Over the last decade, new insights into muscle function and the role of muscles in providing dynamic stability have emerged. Some muscles may have stabilization of the lumbosacral spine as their primary role, while others appear to have multiple roles and these multiple roles may be dependent upon spinal position and the loads being transmitted to the spine (i.e. low load vs. high load).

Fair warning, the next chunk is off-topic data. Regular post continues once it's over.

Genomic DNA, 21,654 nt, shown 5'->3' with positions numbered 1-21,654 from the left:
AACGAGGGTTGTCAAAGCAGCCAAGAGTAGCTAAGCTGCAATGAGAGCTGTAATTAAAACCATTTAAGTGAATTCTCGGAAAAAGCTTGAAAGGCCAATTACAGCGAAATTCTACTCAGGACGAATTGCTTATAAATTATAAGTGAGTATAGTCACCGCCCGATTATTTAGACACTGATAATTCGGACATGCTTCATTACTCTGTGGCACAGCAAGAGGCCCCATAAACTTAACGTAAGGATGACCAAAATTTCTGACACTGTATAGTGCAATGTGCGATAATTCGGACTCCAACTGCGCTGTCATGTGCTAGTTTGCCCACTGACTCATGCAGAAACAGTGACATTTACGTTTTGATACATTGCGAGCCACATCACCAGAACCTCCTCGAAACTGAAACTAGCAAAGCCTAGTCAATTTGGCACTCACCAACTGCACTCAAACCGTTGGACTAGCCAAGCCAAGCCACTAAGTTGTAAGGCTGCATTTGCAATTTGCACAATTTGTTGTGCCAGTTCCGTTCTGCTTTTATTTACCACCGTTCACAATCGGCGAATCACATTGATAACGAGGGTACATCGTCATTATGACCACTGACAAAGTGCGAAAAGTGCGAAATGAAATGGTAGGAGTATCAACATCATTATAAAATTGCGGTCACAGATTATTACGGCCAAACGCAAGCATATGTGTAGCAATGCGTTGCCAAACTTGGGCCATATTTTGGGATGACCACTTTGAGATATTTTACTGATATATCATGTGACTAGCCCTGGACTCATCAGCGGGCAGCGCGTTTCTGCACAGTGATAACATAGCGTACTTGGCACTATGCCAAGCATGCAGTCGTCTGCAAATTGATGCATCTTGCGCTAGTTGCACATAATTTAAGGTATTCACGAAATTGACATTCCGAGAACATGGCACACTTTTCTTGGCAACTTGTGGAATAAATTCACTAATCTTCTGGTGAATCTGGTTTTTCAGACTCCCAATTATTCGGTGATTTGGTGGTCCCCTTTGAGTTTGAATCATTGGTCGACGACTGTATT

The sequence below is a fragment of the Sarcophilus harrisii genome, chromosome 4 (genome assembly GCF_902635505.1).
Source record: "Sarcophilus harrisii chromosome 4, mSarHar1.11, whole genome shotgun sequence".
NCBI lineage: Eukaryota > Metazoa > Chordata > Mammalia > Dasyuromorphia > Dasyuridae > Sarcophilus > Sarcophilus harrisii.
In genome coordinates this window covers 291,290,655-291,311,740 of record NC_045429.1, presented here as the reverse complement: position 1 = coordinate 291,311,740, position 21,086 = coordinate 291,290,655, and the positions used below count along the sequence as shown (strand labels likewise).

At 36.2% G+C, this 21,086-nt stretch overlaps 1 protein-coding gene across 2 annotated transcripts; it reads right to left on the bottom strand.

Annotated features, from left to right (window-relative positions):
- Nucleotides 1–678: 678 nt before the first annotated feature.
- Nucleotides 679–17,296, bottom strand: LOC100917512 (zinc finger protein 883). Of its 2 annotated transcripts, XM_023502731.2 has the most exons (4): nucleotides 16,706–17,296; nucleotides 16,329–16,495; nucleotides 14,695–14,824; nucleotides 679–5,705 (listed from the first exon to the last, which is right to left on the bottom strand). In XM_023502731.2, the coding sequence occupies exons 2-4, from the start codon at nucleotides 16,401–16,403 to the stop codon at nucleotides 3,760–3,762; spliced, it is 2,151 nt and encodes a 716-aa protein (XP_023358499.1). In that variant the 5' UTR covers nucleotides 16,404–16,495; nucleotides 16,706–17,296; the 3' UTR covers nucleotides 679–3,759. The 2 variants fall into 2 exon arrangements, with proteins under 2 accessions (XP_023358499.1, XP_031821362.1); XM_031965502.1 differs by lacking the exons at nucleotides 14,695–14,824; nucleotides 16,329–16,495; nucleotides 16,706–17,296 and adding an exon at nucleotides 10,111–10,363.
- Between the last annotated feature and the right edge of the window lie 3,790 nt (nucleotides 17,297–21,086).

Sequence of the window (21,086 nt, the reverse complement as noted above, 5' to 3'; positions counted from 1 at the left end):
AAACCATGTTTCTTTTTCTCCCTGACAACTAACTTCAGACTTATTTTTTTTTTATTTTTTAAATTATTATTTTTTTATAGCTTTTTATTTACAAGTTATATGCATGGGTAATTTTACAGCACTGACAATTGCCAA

Recent research on lumbar musculature and how it relates to individuals suffering from lower back pain has progressed through the use of advanced imaging techniques. Dangeria and Naesh conducted a clinical prospective cohort study examining the cross-sectional area of the psoas major in healthy volunteers and subjects with unilateral sciatica caused by a disc herniation. These authors demonstrated that in most patients with a lumbar disc herniation there was a significant reduction in the cross-sectional area of the psoas major on the affected side only and most prominently at the level of the disc herniation. They suggested that a correlation exists between the reduction in the cross-sectional area of the psoas major (Spearmann’s rho = 0.8; P = 0.05) and the duration of continuous sciatica of the affected side but that no correlation exists between the amount of disc herniation and reduction in psoas major cross-sectional area. Similarly, Danneels et al. examined the trunk muscles (paraspinal, psoas and multifidus) in chronic low back pain patients and healthy control subjects employing computerized tomography at three different lumbar levels. These authors found no significant differences in the cross-sectional area of the psoas major or paraspinals but they did find significant differences existed in the cross-sectional area of the multifidus at the L4 spinal level. Barker et al. investigated the cross-sectional of the psoas major in the presence of unilateral low back pain through the utilization of magnetic resonance imaging (MRI). These authors found that there were statistically significant differences in cross-sectional area of the psoas major between sides (median reduction was 12.3%) at the levels of L1–L5 and that there was a positive correlation between a decreased cross-sectional area of the psoas major and the duration of symptoms.